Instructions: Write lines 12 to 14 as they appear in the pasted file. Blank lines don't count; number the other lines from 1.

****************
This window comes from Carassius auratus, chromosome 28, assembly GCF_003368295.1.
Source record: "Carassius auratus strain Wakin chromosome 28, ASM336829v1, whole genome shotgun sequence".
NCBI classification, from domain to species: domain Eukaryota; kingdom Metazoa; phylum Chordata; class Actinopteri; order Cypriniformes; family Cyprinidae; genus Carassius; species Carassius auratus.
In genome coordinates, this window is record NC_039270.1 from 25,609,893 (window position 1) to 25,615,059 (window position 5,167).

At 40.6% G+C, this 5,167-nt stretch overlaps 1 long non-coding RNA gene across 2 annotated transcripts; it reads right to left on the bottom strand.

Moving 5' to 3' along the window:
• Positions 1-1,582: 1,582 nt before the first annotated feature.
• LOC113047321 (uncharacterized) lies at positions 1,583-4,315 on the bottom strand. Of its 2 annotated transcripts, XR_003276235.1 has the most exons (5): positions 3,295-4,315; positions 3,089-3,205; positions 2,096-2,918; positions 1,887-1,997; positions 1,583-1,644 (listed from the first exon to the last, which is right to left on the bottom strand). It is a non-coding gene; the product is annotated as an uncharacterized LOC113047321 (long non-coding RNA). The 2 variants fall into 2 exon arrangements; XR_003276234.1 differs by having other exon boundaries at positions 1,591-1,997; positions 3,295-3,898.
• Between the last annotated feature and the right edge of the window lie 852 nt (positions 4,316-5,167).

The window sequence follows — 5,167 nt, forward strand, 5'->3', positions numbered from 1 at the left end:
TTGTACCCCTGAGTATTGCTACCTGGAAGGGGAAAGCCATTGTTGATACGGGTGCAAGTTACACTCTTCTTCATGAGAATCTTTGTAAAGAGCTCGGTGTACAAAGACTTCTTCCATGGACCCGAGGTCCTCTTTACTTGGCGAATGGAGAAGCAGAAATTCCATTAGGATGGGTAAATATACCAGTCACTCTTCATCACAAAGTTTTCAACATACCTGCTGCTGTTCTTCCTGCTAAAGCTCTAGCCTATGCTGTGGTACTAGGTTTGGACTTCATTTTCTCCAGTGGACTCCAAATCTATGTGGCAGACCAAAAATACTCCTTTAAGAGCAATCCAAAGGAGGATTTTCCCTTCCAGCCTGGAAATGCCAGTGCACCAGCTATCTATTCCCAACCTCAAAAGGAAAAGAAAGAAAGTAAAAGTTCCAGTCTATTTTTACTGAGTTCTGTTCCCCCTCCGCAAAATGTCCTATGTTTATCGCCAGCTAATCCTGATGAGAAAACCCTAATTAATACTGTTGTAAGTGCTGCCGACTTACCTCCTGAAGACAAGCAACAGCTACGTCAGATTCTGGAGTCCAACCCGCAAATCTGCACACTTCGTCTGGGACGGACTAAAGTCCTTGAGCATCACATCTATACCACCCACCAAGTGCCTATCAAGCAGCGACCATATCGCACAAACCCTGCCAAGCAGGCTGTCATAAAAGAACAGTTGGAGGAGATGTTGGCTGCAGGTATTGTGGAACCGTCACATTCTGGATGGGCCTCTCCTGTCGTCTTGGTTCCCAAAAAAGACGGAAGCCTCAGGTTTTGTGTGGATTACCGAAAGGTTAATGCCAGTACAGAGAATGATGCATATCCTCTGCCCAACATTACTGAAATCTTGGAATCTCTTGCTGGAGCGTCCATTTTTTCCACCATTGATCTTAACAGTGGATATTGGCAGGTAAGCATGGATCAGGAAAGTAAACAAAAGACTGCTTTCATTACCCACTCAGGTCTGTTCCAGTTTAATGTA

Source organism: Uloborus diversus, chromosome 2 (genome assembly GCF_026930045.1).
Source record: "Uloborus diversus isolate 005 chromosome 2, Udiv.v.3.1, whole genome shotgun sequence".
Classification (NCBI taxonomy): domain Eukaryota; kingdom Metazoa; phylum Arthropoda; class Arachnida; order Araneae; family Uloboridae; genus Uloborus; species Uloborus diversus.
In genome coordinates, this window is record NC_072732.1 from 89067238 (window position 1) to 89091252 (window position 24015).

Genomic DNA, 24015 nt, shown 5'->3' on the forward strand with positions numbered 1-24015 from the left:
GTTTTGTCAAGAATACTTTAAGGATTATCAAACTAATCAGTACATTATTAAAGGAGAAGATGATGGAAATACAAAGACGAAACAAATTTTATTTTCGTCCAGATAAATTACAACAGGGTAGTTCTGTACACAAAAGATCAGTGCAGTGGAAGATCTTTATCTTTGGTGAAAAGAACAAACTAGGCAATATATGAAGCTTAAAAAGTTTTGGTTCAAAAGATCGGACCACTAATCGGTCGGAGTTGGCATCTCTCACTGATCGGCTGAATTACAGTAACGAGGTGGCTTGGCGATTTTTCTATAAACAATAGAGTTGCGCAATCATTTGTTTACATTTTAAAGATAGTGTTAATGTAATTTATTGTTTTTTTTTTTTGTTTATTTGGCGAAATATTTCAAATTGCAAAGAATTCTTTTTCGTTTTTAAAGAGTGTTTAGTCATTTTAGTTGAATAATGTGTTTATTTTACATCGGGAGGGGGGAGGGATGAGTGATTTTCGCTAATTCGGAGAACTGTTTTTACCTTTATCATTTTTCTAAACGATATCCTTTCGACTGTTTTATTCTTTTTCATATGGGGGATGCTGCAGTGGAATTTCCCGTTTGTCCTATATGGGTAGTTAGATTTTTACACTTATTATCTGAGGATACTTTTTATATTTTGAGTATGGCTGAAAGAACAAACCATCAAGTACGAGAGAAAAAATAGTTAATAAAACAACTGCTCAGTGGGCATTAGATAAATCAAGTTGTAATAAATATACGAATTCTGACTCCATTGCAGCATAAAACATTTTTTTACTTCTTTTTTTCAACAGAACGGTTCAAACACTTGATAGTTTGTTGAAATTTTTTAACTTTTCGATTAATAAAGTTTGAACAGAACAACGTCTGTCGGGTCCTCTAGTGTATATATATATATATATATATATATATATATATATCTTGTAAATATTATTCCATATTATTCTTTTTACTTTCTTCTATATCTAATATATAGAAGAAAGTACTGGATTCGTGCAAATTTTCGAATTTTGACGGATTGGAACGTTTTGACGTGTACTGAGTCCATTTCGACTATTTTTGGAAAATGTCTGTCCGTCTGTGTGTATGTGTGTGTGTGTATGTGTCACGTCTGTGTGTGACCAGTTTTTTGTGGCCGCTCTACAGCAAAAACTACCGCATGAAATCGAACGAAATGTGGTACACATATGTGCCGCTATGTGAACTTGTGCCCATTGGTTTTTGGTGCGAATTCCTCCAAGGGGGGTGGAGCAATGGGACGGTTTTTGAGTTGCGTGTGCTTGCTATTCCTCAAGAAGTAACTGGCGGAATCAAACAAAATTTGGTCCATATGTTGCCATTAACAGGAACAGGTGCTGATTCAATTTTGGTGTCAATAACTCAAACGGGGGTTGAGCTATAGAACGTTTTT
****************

Source organism: Uloborus diversus, chromosome 2 (genome assembly GCF_026930045.1).
Source record: "Uloborus diversus isolate 005 chromosome 2, Udiv.v.3.1, whole genome shotgun sequence".
Classification (NCBI taxonomy): domain Eukaryota; kingdom Metazoa; phylum Arthropoda; class Arachnida; order Araneae; family Uloboridae; genus Uloborus; species Uloborus diversus.